Background : Lacking an objective ‘gold standard’ for diagnosing dyspepsia, several symptom-based classifications have been suggested.

Aim : To assess if response to proton-pump inhibitor treatment could provide useful information for current or future dyspepsia classification.

Methods : Post hoc analyses of 829 patients treated with omeprazole or placebo in a randomized-controlled trial. The ‘true’ response to omeprazole (trial response minus placebo response) was assessed according to different classifications of dyspepsia and different symptoms.

Results : Symptoms described with the words ‘burning’ or ‘sour’ and patients with reflux-like dyspepsia demonstrated high response to omeprazole treatment, whereas patients with abdominal pain or ulcer-like dyspepsia responded unpredictably to omeprazole. The response to omeprazole in patients with epigastic pain was related to the pattern of other dyspeptic symptoms. Patients with heartburn or regurgitation overlapped extensively with patients with epigastric pain.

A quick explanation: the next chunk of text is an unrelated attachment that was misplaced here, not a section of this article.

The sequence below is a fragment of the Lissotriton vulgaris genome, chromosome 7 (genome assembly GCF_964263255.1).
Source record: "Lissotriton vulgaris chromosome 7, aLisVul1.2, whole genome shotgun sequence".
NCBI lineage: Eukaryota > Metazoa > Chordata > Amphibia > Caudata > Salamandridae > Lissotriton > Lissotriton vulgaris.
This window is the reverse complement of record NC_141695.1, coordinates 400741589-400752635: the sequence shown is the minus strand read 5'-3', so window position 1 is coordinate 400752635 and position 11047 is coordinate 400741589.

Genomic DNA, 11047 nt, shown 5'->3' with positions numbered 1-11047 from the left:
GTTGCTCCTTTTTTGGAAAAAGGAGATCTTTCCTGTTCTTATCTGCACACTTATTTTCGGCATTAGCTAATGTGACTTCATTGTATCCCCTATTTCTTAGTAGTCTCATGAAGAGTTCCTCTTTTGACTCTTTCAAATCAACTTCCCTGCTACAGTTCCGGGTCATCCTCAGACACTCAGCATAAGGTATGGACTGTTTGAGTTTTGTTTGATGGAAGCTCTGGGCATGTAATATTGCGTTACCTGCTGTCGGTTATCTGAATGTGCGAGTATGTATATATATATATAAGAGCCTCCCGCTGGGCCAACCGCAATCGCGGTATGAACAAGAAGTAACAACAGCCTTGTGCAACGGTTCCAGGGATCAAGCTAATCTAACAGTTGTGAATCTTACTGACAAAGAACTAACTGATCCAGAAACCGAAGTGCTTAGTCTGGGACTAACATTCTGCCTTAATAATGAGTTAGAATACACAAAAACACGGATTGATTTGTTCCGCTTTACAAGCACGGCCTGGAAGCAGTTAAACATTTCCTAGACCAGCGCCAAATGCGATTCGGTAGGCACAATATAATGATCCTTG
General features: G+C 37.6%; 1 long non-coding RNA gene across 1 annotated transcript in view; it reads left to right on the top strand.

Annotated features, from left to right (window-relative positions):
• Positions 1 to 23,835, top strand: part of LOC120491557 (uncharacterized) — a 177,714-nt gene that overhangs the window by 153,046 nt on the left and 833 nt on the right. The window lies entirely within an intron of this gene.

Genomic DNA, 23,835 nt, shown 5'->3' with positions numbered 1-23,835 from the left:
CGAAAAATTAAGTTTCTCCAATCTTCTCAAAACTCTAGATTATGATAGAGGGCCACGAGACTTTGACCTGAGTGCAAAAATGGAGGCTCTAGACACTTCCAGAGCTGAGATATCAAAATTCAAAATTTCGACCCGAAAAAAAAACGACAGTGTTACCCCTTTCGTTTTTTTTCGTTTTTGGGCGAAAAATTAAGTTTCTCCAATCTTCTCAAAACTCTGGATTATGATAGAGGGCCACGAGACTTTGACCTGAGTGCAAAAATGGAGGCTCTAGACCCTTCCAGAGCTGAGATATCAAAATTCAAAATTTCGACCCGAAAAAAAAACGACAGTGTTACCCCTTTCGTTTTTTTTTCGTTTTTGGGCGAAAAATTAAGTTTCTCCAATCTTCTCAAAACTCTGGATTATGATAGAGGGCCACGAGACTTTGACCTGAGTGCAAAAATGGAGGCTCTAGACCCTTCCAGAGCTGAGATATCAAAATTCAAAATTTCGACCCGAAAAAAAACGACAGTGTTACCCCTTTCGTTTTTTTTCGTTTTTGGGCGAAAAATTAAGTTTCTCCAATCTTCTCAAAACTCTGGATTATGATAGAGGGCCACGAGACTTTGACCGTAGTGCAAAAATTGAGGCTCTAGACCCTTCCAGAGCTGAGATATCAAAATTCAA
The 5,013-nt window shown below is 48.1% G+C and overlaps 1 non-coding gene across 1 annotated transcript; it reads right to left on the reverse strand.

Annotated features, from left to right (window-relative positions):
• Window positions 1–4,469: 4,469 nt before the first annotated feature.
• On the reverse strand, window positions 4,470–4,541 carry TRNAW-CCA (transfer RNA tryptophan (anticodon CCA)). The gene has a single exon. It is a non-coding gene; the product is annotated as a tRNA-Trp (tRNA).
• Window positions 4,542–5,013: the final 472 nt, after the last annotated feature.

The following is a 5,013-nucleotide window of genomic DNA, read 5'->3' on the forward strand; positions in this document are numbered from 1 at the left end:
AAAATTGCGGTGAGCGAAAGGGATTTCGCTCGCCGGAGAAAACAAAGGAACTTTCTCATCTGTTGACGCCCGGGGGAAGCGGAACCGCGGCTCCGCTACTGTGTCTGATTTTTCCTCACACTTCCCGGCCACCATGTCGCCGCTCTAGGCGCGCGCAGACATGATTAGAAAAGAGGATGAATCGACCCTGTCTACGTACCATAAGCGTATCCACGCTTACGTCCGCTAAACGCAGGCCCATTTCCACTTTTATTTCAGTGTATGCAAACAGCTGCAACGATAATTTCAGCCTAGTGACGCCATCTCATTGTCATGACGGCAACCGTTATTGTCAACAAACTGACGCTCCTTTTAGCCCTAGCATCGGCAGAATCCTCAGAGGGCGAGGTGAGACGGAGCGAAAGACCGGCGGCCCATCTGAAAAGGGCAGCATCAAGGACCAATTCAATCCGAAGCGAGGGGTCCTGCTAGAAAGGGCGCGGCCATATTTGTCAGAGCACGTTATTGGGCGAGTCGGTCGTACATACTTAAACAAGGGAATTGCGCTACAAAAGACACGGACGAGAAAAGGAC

Conclusion : The study demonstrated significant problems in the current classification of dyspepsia: ‘the most bothersome symptom’ was not independently related to the omeprazole effect and, in patients with abdominal pain, the response to omeprazole was dependent on the presence or absence of other dyspeptic symptoms. The overlap of symptoms indicates that heartburn and regurgitation should be recognized as symptoms of dyspepsia in primary care.